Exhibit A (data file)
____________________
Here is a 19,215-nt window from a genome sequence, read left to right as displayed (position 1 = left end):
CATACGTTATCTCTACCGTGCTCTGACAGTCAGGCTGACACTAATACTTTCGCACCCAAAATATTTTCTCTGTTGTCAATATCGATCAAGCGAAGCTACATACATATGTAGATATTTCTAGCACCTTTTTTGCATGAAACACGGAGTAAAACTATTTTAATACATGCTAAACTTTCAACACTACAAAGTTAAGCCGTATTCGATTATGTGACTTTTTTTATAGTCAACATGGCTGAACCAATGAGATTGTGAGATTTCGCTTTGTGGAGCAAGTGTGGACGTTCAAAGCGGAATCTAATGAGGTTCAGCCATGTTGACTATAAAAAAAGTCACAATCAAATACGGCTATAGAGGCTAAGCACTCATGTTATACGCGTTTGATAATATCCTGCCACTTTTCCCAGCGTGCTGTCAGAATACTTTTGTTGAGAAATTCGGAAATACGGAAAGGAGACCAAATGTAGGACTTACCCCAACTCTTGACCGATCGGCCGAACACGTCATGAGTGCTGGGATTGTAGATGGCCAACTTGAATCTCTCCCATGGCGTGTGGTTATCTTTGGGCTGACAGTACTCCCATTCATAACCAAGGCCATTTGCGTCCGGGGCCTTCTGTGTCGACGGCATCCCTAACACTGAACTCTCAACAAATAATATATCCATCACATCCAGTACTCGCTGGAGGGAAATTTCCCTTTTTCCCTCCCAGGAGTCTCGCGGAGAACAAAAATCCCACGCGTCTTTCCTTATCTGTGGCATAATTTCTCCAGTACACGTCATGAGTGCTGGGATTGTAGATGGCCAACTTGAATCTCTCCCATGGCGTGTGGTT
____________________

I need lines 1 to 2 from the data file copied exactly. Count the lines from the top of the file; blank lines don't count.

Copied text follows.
Here is a 19,215-nt window from a genome sequence, read left to right as displayed (position 1 = left end):
CATACGTTATCTCTACCGTGCTCTGACAGTCAGGCTGACACTAATACTTTCGCACCCAAAATATTTTCTCTGTTGTCAATATCGATCAAGCGAAGCTACATACATATGTAGATATTTCTAGCACCTTTTTTGCATGAAACACGGAGTAAAACTATTTTAATACATGCTAAACTTTCAACACTACAAAGTTAAGCCGTATTCGATTATGTGACTTTTTTTATAGTCAACATGGCTGAACCAATGAGATTGTGAGATTTCGCTTTGTGGAGCAAGTGTGGACGTTCAAAGCGGAATCTAATGAGGTTCAGCCATGTTGACTATAAAAAAAGTCACAATCAAATACGGCTATAGAGGCTAAGCACTCATGTTATACGCGTTTGATAATATCCTGCCACTTTTCCCAGCGTGCTGTCAGAATACTTTTGTTGAGAAATTCGGAAATACGGAAAGGAGACCAAATGTAGGACTTACCCCAACTCTTGACCGATCGGCCGAACACGTCATGAGTGCTGGGATTGTAGATGGCCAACTTGAATCTCTCCCATGGCGTGTGGTTATCTTTGGGCTGACAGTACTCCCATTCATAACCAAGGCCATTTGCGTCCGGGGCCTTCTGTGTCGACGGCATCCCTAACACTGAACTCTCAACAAATAATATATCCATCACATCCAGTACTCGCTGGAGGGAAATTTCCCTTTTTCCCTCCCAGGAGTCTCGCGGAGAACAAAAATCCCACGCGTCTTTCCTTATCTGTGGCATAATTTCTCCAGTACACGTCATGAGTGCTGGGATTGTAGATGGCCAACTTGAATCTCTCCCATGGCGTGTGGTT